KUSD enrollment down
Personnel/Policy Committee Meeting
The official third Friday enrollment report was released, which showed that the district’s numbers are down 339 from last year (equal to 260 full-time equivalent students). The report had breakdowns by schools, classes, and class sizes.
Board member Jo Ann Taube wanted to know why students left the district. Kristopher Keckler, executive director of information systems, data management and evaluation, said that they have not reviewed housing patterns, demographics, etc., but they will review the data for trends. There was an increase of three students during the open enrollment period. There was also an increase in the number of KUSD public school students who are now attending KUSD private schools. Keckler said that the district can accommodate more students. Taube thought that the district should do some advertising to draw more students to the district.
Sheronda Glass, executive director of business services, said that, “If we shared the data for the last five to seven years, you would see a decrease in the community due to several factors: the closing of Chrysler, families leaving Kenosha, the high unemployment rate, etc. We can’t get students if there are no jobs. We need to try to help the community from an economic standpoint.”
The district did expect a decrease; in fact, they estimated that there would be a difference of approximately 100 students less at the last meeting. When the number came out considerably higher, it was of concern to a couple of committee members. Greg Retzloff wanted to know the budget effects. It means a difference of $2.4 million less over three years, $800,000 a year less. But, the district is receiving a one-time revenue aid adjustment from the state to help with the declining enrollment, that almost covers the difference. The district will be feeling the effects over the next three years due to the three-year averaging that is included in the formula. “Based on the way the numbers fall, basically one student per grade level per house at each school, we can’t save a teacher,” said Keckler.
The committee also reviewed the 2012-2013 marks reporting, paperless vs. printing initiative, which will save $50,000 on printing/mailing progress reports. Keckler explained that, two months from now, middle schools and high schools will start printing their own progress reports. Retzloff wanted to know if it was going to create additional work for teachers. If it did, it hardly seemed worth the savings. He also wanted to know why this wasn’t thought of ten years ago. Keckler said that they didn’t have the student information system then that they do now. School superintendent Michele Hancock assured him that, “As we look at processes, we form committees and change operations, more and more comes to light. Changing technology is at the forefront. These changes are predicated by the Transformation Plan. There are fifteen action items and cost savings items. These can be viewed on our website. We will continue to keep looking.” With more and more parents making use of Zangle, the need for report cards is decreasing.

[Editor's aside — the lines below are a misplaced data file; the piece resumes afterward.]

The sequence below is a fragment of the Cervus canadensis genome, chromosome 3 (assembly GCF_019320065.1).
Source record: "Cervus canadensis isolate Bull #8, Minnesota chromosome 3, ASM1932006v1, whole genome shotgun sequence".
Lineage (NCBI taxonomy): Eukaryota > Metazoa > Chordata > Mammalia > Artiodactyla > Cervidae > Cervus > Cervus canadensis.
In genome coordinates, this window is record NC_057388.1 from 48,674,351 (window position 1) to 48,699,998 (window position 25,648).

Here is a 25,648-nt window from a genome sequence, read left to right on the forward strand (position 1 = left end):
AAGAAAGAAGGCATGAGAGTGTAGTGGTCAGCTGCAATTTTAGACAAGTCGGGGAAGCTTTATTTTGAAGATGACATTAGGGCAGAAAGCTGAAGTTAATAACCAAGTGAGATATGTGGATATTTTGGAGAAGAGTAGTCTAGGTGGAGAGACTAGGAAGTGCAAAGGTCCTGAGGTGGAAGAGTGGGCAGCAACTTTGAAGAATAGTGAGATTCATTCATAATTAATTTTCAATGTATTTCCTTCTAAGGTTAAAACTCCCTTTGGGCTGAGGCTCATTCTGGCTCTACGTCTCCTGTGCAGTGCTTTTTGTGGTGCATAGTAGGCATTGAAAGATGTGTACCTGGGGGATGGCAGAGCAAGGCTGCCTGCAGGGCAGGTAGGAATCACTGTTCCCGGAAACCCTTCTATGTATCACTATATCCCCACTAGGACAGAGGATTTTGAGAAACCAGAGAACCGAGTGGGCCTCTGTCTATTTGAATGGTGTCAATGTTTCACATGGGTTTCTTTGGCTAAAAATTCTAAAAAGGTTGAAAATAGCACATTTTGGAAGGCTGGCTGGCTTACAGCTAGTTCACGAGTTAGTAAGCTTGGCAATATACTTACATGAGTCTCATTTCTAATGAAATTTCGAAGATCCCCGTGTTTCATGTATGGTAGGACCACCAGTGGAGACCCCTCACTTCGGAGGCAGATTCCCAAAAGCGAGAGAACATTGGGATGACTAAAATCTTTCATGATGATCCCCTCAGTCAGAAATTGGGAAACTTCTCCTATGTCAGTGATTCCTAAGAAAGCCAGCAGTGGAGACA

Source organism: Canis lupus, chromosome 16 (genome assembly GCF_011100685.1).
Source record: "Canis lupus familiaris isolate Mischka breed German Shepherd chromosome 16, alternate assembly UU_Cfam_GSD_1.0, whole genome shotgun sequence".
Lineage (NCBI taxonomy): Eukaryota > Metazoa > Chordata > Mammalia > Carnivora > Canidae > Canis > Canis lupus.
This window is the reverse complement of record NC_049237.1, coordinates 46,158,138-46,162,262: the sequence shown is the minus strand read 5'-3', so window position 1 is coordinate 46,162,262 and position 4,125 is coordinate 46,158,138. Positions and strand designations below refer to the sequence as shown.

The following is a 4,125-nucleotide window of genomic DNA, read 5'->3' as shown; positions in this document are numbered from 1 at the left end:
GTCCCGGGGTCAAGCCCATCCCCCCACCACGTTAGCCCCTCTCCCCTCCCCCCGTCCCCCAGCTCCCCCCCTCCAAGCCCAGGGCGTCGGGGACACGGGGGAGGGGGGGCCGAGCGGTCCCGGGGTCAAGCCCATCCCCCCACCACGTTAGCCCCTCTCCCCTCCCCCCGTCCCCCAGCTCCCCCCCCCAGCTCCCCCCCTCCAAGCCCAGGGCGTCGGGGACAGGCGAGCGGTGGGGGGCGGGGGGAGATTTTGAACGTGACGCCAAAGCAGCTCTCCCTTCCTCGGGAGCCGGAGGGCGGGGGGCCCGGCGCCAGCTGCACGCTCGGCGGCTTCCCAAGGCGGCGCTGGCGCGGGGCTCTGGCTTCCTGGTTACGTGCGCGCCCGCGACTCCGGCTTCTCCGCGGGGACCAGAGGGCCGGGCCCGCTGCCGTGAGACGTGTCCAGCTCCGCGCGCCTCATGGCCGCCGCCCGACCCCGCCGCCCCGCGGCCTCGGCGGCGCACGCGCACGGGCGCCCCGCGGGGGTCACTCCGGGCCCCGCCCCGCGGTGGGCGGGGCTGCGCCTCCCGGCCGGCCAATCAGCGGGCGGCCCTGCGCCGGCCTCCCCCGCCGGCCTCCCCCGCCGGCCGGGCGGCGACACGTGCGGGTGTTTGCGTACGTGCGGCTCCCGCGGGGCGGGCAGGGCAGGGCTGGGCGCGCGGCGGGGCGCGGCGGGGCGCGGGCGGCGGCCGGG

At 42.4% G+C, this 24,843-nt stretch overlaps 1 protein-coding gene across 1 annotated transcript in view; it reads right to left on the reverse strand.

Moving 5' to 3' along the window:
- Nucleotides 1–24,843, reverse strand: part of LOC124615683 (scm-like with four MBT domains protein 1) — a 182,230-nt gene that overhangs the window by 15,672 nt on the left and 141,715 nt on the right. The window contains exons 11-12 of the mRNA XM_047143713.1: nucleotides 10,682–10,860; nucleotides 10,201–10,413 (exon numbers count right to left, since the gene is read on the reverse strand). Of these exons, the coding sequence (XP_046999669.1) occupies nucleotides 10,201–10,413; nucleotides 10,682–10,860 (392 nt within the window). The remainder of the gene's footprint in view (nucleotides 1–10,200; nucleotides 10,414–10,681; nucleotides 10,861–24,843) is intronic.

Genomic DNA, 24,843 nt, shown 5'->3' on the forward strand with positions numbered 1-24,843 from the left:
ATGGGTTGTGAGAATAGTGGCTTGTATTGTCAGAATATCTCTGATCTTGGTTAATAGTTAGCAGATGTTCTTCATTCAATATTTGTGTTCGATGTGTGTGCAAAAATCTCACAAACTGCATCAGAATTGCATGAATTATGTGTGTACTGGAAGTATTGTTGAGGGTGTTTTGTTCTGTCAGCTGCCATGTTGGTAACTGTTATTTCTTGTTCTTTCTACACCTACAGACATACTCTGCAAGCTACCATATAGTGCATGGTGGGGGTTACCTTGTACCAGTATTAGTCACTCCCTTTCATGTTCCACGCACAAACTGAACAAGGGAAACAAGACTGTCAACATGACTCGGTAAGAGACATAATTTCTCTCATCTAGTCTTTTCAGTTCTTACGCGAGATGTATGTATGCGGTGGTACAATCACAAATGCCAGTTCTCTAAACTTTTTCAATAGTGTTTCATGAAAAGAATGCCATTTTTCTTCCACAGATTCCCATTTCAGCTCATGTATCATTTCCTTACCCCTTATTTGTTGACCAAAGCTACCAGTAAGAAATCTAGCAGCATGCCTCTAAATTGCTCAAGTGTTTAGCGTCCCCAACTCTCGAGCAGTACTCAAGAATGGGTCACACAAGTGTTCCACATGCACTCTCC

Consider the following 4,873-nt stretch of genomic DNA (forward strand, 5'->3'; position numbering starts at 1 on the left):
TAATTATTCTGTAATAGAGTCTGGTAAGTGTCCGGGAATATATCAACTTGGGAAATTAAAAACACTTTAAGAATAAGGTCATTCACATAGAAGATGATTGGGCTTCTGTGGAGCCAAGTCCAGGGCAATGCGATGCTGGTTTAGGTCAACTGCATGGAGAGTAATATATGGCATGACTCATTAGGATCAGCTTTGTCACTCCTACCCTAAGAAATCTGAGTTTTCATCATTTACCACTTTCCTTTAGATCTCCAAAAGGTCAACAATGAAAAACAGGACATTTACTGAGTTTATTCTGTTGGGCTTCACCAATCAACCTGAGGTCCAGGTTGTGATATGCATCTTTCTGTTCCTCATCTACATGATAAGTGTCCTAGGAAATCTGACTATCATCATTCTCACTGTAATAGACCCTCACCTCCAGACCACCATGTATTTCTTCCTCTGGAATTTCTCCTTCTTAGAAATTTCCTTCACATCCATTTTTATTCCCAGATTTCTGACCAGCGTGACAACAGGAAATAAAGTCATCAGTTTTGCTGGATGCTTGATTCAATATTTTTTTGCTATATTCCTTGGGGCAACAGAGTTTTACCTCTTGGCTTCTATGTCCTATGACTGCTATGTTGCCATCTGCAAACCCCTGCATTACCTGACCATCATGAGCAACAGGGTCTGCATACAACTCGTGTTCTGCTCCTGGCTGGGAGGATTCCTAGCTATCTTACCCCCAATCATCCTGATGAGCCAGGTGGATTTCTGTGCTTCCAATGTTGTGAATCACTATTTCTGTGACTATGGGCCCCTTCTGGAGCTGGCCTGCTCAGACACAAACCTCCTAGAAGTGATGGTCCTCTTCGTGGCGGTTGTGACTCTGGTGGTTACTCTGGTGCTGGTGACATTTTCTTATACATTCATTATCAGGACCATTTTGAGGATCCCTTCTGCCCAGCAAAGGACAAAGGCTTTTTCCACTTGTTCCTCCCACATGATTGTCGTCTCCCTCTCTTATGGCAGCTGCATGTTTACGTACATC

Several committee members expressed their concern that they didn’t know about the change beforehand. Hancock said, “There will always be a few people who miss the boat.” Keckler also spoke briefly about a new state-wide student information system which will be rolled out within the next two years. Taube wanted to know how many hits were made on Zangle; Keckler said that he’ll try and get a figure.
There were no concerns expressed on the recommendations concerning appointments, leaves of absence, retirements and resignations.
Audit/Budget/Finance Committee Meeting
Tina Schmitz, chief financial officer, explained that the changes in the fiscal year 2011-2012 adopted budget had to do predominantly with grant changes being moved from one fund to another. There was no change to the bottom line.
Carryovers from the 2011-2012 budget to the 2012-2013 budget were no longer going to be done. “This just skews the whole budget,” she said. “Instead, we will retain any unspent dollars in reserve, like retained earnings. If the school goes over budget this year, then they can draw out the funds out of reserve.
Two months of monthly financial statements were reviewed through August 31, 2012. The 2013 preliminary proposed budget is likely to change as they approach the November 1st deadline for adoption of the 2012-2013 budget.
Regarding the fiscal year 2012-2013 budget, the change is 244 less full-time equivalents in school and 58 less full-time equivalents in summer school equals $877,000 less money from the state. She also spoke of the one-time declining enrollment aid adjustment now that the numbers are greater than 31. “This is to help us start preparing for a decrease in revenue. The aid totals $769,000, which is 88% of the decrease in funding,” she said. “The impact to this budget is minimal.”
The final equalization aid and final revenue limits will be released on October 15th. At that time, the mix between state aid and the levy will be known. Schmitz said that the budget would be adjusted accordingly. Board member Carl Bryan wanted to know if this adjustment might be available in future years. Schmitz did say that her counterpart in Racine did say that they have received the adjustment for the last several years.
Added staff included two teachers to address larger class sizes: one at Bose Elementary, and one at the Edward Bain School of Language and Art (EBSOLA). Open positions not yet filled would be included in the board presentation whic will take place on Tuesday, October 23rd.
Future agenda items requested were an OPEB actuary study and Act 10 impacts to the budget.
Joint Audit/Budget/Finance and Curriculum/Progam Committee Meeting